One thing that writing has helped me to realize is how narrow my point of view truly is and how little I actually understand the people around me. It may be easy to learn just enough about a person to befriend him or her, but to understand a person well enough to be sure of their exact response is truly difficult.
As I work on my high fantasy romance novella and come to an important scene between the two main characters, I find myself struggling to find the exact words to use in each of the characters' response. If one thinks of their character as an actual person, relatable in the real world, then it becomes painfully obvious that no matter how "natural" the writer tries to make his or her character's personalities, much of it will always be forced onto the character based on the writer's own experience and point of views.
How many people can honestly say that they have actually experienced everything that their characters have gone through? Have you ever fought a dragon with a sword and shield? Lost your entire family to war? Betrayed by your countrymen? Rode a horse into battle? You can try to imagine yourself in the shoes of your character and decide what they would do given the traits that you have created for them, but the experience would still be your own. People are not like computer programs that can only operate within set parameters given by their programmer.
That being said (before I start droning on), dialogue is one of the things that I always struggle with the most because I can never be sure if the response that I write would be the best response that my characters would say if they were an actual person who have had their own life to experience. I may have a slightly better understanding of my characters than other people because I am their creator, but to understand them as individuals separate from myself is beyond me at this point.
When one truly understands another, one cannot help but love that person because there is no longer any conflict, much like how there is wind only because there is a difference in the temperatures. Do you love everyone without any bias what-so-ever like you would a romantic partner, best friend, or family? I feel that this is no different from understanding one's characters, but I also feel that most people only love their characters because it is their own creations.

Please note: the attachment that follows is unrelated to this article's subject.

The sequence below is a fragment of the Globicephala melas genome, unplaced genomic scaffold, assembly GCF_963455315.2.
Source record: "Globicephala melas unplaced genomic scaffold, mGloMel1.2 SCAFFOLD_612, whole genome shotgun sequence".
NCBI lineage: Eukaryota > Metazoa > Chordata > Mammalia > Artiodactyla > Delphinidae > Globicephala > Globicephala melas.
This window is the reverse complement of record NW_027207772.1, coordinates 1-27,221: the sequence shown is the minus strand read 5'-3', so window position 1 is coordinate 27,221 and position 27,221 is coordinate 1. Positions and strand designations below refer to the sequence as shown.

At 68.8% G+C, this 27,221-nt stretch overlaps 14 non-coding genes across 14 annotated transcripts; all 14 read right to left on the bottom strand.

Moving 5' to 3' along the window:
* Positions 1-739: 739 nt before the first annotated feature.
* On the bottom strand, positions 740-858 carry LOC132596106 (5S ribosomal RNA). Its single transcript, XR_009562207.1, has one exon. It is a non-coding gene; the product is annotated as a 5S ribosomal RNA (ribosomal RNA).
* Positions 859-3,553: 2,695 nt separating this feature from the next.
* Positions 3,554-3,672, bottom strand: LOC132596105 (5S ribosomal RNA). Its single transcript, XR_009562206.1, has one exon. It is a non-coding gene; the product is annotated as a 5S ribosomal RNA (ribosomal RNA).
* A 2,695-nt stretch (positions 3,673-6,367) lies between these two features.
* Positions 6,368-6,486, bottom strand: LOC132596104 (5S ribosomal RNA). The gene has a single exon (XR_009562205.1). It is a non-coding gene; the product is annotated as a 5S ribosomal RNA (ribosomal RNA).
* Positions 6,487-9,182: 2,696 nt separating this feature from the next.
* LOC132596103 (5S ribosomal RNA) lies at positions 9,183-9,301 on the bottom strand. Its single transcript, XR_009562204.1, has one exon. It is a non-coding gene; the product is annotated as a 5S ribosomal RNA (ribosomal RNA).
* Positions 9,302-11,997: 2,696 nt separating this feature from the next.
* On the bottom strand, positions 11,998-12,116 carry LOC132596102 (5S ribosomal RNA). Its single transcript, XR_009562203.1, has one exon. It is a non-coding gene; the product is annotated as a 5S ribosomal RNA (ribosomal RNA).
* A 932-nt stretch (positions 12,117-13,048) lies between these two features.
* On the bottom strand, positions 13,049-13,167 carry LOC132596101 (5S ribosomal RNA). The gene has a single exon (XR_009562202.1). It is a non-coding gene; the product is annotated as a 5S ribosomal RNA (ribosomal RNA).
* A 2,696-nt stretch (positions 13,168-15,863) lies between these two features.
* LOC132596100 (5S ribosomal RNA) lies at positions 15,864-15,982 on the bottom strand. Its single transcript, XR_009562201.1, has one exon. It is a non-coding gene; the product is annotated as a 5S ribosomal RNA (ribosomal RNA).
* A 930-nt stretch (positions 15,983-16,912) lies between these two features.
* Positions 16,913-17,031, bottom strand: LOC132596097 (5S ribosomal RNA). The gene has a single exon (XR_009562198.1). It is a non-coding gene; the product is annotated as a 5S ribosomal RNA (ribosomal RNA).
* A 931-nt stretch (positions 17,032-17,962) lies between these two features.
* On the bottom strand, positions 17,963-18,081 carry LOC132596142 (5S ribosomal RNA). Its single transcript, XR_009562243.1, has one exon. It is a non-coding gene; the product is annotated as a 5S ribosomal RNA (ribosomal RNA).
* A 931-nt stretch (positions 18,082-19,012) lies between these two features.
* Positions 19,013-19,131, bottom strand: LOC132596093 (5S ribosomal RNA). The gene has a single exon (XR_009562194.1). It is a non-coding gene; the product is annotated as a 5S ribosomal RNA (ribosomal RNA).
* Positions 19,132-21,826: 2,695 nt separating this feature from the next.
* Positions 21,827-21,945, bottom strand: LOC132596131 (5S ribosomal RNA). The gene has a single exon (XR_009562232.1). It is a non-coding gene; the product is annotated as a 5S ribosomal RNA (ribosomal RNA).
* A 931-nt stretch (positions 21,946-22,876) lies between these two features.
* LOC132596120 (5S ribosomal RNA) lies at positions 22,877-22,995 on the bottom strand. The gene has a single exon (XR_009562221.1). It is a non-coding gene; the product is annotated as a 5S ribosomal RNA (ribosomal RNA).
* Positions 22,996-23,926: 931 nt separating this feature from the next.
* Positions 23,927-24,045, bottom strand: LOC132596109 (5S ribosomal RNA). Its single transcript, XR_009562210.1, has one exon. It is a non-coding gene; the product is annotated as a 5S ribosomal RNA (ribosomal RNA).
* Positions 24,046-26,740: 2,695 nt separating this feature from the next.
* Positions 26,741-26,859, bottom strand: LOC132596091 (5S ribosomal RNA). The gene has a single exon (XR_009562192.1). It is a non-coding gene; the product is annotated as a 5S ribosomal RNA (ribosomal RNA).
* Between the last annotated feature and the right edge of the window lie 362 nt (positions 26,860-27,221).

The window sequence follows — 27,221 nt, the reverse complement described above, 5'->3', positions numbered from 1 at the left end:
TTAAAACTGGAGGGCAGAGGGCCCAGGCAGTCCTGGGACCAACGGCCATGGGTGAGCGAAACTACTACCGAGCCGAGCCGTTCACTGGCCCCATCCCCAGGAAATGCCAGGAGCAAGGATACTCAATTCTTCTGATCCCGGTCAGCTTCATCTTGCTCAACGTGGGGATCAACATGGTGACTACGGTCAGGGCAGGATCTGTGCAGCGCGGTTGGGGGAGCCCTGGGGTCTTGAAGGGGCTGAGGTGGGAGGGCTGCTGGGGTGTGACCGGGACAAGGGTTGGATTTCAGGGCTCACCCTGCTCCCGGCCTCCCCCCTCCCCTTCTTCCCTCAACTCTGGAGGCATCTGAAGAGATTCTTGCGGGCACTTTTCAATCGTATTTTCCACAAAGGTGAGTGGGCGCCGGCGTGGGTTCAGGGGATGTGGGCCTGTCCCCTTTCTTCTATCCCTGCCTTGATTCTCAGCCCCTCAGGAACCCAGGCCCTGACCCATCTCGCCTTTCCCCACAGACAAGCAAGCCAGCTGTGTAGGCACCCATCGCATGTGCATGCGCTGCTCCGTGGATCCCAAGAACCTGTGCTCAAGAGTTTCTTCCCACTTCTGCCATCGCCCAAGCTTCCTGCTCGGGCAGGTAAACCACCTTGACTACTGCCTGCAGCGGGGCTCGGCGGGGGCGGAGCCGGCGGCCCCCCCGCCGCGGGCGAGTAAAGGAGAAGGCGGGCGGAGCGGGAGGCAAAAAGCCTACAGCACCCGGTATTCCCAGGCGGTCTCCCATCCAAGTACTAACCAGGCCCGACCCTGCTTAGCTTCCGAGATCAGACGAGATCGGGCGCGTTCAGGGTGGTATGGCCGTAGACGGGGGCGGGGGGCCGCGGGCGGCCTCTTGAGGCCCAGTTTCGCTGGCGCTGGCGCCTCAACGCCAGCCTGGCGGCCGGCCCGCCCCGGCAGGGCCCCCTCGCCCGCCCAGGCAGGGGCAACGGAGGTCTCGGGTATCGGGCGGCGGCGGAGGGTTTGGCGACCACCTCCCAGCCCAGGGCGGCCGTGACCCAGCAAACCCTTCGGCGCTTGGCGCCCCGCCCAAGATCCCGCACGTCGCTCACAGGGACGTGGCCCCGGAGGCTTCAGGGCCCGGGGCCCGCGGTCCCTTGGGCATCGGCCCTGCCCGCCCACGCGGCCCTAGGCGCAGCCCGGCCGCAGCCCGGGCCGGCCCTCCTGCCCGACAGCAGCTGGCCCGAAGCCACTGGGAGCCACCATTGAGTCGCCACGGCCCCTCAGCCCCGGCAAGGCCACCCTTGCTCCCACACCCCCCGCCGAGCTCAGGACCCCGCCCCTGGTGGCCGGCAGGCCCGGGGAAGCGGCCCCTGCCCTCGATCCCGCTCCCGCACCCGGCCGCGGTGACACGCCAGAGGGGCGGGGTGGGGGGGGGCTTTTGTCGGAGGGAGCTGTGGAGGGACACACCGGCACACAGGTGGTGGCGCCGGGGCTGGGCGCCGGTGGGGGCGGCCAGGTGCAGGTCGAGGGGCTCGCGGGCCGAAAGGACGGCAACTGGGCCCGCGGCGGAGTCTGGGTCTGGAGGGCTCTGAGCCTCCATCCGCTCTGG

Eh well, maybe I am just over thinking these things. I can definitely say that writing a story with romance as the dominant genre is something that I will not do again for a long, long time. Them feelings. You can understand it on some levels, but it is no easy task to simply take on someone else's feelings and circumstances without personal influences. I am going to call out anyone that say they can.
Tears of Eternity
I ask the Day, why do you cry?
“I cry for uncertainties and things not yet defined.”
I ask the Night, why do you cry?
“I cry for things that have gone and bygones confined.”
I ask the Twilight, why do you cry?
“I cry for things lost in between and a time forsaken.”
I ask myself, why do I cry?
"I cry for chances lost, decisions unmade, and choices mistaken,
For the lost Day, the regrettable Night, and the forlorn Twilight,
And I cry for the hope of drying those tears and to set the times right."
From the time of my understanding of my third and final favorite color, I have been beset by a plague that both warms my heart yet crushes my spirit. It is a plague that overtakes me every time I see, hear, scent, taste, and or feel a scene of nature. This plague is nostalgia.
Why is it that I always bear such feelings? What is it that draws me to the past? Whose presence(s) is it that I remember with my nostalgia? When will I understand it? Where does this nostalgia remind me of? How am I feeling such strong nostalgia?
I neither condemn nor enjoy this relentless nostalgia.... I only wish that I may enjoy that which I have lost.
Separate names with a comma.